Open letter to Honorable Senator Dianne Feinstein:
Dear Honorable Sen. Feinstein:
The problem with grabbing a dog by its ears is not in the act itself — it's in realizing the mistake and attempting to let go.
America is a country that is ideologically divided right down the middle. This split can be observed anywhere one looks — a schizophrenic judicial system, polarized legislatures, a coarsening electorate; a divide that is particularly glaring when one looks at a geographic map of the popular vote from recent elections.
You have proposed to introduce incendiary Firearms Legislation at what arguably is one of the tensest social moments in the history of America. For rural Americans, any restriction beyond current firearms law will require us to choose between an inherent, ingrained right to defend our families or disobedience to an expansionist Federal mindset. For millions of responsible, voting, productive, tax-paying Americans there is, if your Legislation proceeds, no choice to make.
Ms. Feinstein, following a force-feed of the Affordable Care Act, several hundred invasive Executive Orders, rogue environmental rules and reams of new federal regulation, America is in absolutely no mood for trite, inside-the-beltway efforts to further erode our rights and privileges. One glance at rising background checks, mounting munition sales, escalating gun prices and explosive (a mediocre Association at best, but all we have) growth in NRA membership tells the story of what people really believe. It simply seems as though our public servants, like Messers Bloomberg, Cuomo, Vice President Biden and yourself, are not listening.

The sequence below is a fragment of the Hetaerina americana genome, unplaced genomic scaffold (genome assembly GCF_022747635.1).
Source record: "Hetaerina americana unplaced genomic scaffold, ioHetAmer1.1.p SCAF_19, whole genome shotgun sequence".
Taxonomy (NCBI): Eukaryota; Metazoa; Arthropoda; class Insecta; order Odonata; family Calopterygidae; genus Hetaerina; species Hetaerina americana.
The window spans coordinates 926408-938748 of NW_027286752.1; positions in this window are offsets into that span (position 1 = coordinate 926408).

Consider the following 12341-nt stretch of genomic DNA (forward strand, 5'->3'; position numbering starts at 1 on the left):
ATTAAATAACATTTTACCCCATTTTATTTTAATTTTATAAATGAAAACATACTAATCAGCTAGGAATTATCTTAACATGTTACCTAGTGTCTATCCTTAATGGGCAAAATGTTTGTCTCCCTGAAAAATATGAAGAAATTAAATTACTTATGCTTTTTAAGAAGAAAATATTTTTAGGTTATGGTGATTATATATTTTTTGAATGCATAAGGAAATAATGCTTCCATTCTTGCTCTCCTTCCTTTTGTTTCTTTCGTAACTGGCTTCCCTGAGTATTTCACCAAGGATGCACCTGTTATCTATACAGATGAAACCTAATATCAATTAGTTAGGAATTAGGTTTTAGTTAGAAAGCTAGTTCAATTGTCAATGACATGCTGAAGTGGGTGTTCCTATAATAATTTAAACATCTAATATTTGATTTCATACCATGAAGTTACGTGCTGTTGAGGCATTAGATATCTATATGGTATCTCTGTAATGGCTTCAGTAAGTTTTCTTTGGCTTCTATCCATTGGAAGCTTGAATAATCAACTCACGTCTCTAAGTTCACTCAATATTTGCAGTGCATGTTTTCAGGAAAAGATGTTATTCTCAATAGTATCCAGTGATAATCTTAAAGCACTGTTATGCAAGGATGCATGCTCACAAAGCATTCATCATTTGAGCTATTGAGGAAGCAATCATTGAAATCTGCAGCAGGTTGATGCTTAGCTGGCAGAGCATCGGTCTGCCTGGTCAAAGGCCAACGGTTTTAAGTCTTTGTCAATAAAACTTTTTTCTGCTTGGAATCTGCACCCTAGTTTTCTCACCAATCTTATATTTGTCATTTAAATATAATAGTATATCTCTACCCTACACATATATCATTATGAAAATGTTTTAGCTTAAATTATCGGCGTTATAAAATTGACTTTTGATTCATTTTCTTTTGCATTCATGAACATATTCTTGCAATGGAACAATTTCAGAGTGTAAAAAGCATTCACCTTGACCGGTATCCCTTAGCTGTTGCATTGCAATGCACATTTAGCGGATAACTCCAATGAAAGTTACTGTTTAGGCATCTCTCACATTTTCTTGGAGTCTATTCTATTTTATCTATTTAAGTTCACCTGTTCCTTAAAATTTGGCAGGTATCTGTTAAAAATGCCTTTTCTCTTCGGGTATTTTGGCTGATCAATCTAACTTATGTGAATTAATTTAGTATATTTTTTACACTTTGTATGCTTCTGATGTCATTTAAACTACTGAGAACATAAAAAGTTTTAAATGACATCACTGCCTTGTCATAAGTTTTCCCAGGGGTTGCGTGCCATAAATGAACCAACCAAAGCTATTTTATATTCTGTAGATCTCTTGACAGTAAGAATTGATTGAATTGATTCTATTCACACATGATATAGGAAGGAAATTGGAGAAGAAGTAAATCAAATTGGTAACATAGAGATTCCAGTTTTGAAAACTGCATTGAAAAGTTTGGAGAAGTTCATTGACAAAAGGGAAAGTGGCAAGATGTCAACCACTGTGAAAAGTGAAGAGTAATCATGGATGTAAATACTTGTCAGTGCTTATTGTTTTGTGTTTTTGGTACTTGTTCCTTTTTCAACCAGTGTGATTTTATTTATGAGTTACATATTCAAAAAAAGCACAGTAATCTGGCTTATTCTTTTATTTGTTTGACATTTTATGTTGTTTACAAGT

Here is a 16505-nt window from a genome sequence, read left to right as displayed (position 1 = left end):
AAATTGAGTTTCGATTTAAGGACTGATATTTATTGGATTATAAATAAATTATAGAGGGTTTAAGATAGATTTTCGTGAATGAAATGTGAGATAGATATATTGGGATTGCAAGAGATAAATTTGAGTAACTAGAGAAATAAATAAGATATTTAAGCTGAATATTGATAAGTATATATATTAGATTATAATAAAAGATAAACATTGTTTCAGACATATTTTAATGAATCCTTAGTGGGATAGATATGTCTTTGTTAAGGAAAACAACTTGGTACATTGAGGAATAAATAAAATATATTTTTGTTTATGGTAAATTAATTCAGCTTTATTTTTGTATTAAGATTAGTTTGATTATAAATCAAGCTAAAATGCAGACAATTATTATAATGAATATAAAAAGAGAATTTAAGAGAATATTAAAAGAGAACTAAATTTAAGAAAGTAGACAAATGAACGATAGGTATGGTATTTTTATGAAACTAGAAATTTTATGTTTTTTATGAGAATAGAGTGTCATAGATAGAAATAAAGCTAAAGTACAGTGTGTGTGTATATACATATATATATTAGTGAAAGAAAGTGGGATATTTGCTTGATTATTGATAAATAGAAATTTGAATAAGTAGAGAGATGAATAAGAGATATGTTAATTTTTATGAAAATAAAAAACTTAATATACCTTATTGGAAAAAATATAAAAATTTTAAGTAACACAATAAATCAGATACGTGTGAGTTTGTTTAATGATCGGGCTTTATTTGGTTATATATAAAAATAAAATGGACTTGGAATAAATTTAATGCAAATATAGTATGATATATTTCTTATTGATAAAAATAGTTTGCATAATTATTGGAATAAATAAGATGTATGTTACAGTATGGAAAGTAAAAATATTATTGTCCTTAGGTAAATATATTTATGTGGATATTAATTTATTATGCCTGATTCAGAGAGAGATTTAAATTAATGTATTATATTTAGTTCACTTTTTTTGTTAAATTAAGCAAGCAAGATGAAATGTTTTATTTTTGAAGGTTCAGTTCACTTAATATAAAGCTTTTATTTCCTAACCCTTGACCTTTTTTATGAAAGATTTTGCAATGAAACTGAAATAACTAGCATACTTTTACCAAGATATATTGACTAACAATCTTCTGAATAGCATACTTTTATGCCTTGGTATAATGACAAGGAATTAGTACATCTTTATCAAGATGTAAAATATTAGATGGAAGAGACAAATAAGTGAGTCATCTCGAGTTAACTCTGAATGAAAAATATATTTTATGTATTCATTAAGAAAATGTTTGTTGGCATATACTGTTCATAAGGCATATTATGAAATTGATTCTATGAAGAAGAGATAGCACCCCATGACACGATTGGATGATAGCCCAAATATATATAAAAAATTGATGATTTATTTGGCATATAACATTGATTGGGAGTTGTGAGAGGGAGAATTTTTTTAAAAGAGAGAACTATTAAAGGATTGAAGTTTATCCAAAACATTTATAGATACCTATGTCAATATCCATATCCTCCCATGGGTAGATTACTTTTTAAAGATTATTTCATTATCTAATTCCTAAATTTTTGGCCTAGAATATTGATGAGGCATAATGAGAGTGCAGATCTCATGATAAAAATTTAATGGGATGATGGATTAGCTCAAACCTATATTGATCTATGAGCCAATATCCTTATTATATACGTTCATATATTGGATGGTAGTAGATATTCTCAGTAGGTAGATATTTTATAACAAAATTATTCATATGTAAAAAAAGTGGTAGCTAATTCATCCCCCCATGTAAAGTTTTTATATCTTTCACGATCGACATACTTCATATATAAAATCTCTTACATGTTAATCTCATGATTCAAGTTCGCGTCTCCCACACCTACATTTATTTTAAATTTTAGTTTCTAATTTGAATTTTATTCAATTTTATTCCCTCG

Perhaps we should put this in perspective. On one side we have a government that takes private property for want of a bug; an entity who cannot balance its checkbook, effectively regulate toilets, light-bulbs or even school-lunch menus — and you propose for us to trust you with regulation of the very means to defend ourselves from deranged killers or even government tyranny?
Respectfully, Sen. Feinstein, the response is a unified, resolved and resounding "no."
As a pistol-toting, career politician who continues (by Californians) to secure re-election, I believe you understand the importance of reading the table; e.g., gauging the reaction of the electorate to a particular Bill, idea or, in this case, notion. May I suggest this proposed legislation not only will not be effective, it is going to inflame the divisive landscape that already exists — and I hope you to be concerned about that.
In the final analyses gun control is not about curbing social horrors, as any thoughtful review demonstrates firearm regulation merely serves to transition citizens to subjects. In the end game, it is quite possible Americans will take this effort personally and stop listening to federal mandates altogether — and then where would we be? I guess history could repeat itself.
Missed opportunity for governing body
I just read your editorial regarding minorities and women not stepping up to be represented on commissions, etc. I recall reading the paper earlier and had noted that Jonathan Galia, a racial minority, had put his name in for appointment to the Commission. He was not chosen. I think he would have been a better choice and would certainly have been a better representative of Garden City's minority majority. The other commission members chose not to appoint him. Perhaps we should ask, "Why?"
I think women and minorities tend not to "step up" because they are not chosen in the end, and the cycle of exclusion is perpetuated. The commission clearly had the opportunity to add an ethnic minority perspective to governmental leadership. It failed in this matter. I failed in not "lobbying" Commission members to appoint Mr. Galia. Perhaps we all can do a better job in advocating and recruiting women and minorities to positions of leadership locally, statewide and nationally.
Thank you for putting your thoughts forward.